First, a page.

FORT GREENE — Workers are saying “hell no” to Sweet’N Low manufacturer Cumberland Packing after the company announced last week it would end production at its Fort Greene plant.
Cumberland workers, elected officials and union leaders rallied outside the factory on Flushing Avenue and Cumberland Street Tuesday afternoon, urging the company to save more than 300 jobs and to give workers fair pay.
Protesters called specifically on Cumberland President and CEO Steven Eisenstadt to hear their plea, chanting in Spanish “Steven, escucha, estamos en la lucha,” or “Steven, hear us, we are in the fight.”
Cumberland, which has been in the neighborhood for more than 60 years, announced last week it would cease manufacturing operations in Brooklyn and instead outsource work to “co-packing” facilities that manufacture goods for multiple companies.
The company said it would keep its headquarters in Fort Greene and instead focus on product development, marketing, distribution and sales.
“We’re grateful to the company,” said Sweet’N Low packer Maria Mijangos. “We are just asking to keep our jobs and for a just salary.”
Mijangos, 46, and her husband, a 44-year-old truck driver, have both worked at Cumberland for 26 years. The couple from Queens has three children between the ages of 13 and 23, and Mijangos says she doesn’t know what the family would do if the company took her job away.
“It’ll affect our entire family,” she said.
For many employees like Mijangos, Cumberland has been home for decades.
“We’ve helped this company grow and now they don’t want to recognize the hard work we’ve done,” said Victor Nomberto, 66, a sugar packer who has worked at the company for 20 years.
Nomberto, who lives two blocks away from the plant, said he is suspicious of the abrupt decision to end manufacturing in Brooklyn.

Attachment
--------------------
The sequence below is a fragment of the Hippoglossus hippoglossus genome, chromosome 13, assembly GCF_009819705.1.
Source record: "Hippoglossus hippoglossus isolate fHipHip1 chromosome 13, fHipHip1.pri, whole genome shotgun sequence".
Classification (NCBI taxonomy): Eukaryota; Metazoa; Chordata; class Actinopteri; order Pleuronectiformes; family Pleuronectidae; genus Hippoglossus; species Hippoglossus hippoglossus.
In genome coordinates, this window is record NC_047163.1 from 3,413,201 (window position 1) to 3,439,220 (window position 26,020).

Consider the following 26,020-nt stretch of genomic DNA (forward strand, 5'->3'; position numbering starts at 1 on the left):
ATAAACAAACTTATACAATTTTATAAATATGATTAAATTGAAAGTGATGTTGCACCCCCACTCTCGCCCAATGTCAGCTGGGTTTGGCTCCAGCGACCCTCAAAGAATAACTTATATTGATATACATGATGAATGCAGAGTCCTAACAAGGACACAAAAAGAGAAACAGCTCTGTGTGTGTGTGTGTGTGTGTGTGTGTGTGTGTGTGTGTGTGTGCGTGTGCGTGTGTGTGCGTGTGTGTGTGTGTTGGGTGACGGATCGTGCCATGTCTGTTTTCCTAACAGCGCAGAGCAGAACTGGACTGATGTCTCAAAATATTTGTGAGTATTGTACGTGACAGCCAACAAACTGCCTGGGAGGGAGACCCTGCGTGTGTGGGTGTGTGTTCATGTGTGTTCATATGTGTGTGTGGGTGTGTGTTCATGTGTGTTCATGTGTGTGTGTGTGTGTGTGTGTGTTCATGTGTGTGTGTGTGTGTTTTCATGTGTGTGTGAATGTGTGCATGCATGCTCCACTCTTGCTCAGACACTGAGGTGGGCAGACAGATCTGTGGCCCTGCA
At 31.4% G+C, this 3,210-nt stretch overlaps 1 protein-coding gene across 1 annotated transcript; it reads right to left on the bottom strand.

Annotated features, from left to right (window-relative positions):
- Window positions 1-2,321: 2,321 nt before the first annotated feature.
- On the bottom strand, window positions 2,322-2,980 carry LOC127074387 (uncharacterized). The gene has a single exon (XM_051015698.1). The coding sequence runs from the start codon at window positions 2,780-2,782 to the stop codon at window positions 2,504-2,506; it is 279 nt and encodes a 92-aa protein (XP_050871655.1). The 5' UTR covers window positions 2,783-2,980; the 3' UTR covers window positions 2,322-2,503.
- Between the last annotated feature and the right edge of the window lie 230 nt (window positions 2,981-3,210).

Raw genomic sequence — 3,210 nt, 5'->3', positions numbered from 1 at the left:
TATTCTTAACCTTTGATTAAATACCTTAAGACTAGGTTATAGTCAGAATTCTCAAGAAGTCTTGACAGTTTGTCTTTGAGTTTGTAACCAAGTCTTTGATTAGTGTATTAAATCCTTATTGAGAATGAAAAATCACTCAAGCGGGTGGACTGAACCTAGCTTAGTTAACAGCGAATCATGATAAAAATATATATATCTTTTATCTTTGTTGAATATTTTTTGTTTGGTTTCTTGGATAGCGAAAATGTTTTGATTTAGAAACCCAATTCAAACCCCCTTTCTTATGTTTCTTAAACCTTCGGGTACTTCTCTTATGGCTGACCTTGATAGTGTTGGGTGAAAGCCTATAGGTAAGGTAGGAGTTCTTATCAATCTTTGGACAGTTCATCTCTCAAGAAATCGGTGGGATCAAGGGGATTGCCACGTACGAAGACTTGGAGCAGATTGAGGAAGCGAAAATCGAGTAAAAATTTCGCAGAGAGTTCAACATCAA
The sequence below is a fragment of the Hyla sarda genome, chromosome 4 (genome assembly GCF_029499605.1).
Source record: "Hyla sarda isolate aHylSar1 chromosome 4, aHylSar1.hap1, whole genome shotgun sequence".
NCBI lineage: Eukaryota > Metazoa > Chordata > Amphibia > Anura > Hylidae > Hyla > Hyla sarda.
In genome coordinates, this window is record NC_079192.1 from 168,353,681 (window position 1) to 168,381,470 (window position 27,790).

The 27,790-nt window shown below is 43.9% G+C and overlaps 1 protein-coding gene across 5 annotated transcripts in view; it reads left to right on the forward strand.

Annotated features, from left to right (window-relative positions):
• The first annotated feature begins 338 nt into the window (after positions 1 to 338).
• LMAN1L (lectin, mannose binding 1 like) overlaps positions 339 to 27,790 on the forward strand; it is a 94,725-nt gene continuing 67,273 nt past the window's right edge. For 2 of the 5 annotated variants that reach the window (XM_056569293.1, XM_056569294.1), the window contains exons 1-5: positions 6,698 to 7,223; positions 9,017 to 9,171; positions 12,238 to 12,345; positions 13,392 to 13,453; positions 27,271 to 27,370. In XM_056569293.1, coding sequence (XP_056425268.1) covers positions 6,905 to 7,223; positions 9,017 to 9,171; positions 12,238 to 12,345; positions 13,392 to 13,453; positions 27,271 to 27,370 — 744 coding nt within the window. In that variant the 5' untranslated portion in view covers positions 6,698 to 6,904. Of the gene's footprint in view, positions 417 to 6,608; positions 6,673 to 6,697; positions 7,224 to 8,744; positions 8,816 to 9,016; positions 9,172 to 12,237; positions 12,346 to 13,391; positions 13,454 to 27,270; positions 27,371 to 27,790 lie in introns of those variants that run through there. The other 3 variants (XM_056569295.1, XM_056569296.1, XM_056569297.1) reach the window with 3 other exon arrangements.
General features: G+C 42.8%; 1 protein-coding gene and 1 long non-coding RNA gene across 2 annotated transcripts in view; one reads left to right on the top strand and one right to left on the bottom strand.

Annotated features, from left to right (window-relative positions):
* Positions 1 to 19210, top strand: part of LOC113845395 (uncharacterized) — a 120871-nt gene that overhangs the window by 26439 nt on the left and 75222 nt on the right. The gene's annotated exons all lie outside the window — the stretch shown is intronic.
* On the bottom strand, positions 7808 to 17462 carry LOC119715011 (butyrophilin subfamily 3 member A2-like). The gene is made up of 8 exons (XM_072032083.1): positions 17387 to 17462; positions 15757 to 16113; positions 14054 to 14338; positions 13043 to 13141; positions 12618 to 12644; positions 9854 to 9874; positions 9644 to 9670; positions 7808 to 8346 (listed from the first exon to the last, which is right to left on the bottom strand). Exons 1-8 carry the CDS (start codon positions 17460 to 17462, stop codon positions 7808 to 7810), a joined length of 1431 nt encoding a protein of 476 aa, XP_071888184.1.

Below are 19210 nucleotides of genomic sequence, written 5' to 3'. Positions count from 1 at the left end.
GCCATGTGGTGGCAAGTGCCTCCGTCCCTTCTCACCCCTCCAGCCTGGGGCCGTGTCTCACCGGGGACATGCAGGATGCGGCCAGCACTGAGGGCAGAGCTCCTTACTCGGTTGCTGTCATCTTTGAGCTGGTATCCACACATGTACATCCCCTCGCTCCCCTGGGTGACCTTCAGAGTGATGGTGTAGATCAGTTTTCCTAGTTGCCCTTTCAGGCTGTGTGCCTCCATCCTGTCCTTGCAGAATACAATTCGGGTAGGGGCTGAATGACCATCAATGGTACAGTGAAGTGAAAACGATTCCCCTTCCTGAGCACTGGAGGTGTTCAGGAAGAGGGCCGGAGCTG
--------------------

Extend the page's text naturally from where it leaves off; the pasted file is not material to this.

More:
The workers’ union was scheduled to meet with the company for contract negotiations last Thursday, but the union says the employer canceled at the last minute. Cumberland then announced it would shut down production on Friday.
“We’re outraged, to say the least,” said UFCW Local 2013 President Louis Mark Carotenuto.
Carotenuto said the workers, who have been called part of the Cumberland family, have since received little information about what’s going to happen to their jobs. He said he found out from a news release that the company was ending manufacturing operations due to competitive pressure.
“I don’t see how you treat family like this,” Carotenuto said.
The family-owned company has said it would help workers find new jobs during the transition.
"In holding on to these jobs decades after the dollars and cents suggested otherwise, Cumberland's loyalty to its employees is clear," Eisenstadt said in a statement.
"Today, we're now ready to complete our transition and want to work with the union to help everyone who wants a job to find one."
Local leaders echoed workers’ suspicions at the protest, questioning the company’s motive for closing production
“This smells like a real estate deal at the expense of workers,” Public Advocate Letitia James said.
She said lawmakers would oppose rezoning of the Cumberland property if any such proposals were made, calling for accountability while citing Cumberland’s collection of $1.7 million in taxpayer subsidies since 2006.
“Your hand was open and now you want to close the door,” she said.
Meanwhile, city Councilwoman Laurie Cumbo called the move “gentrification” and vowed to keep local jobs.
“You built Brooklyn, New York, you should stay in Brooklyn, New York,” Cumbo said.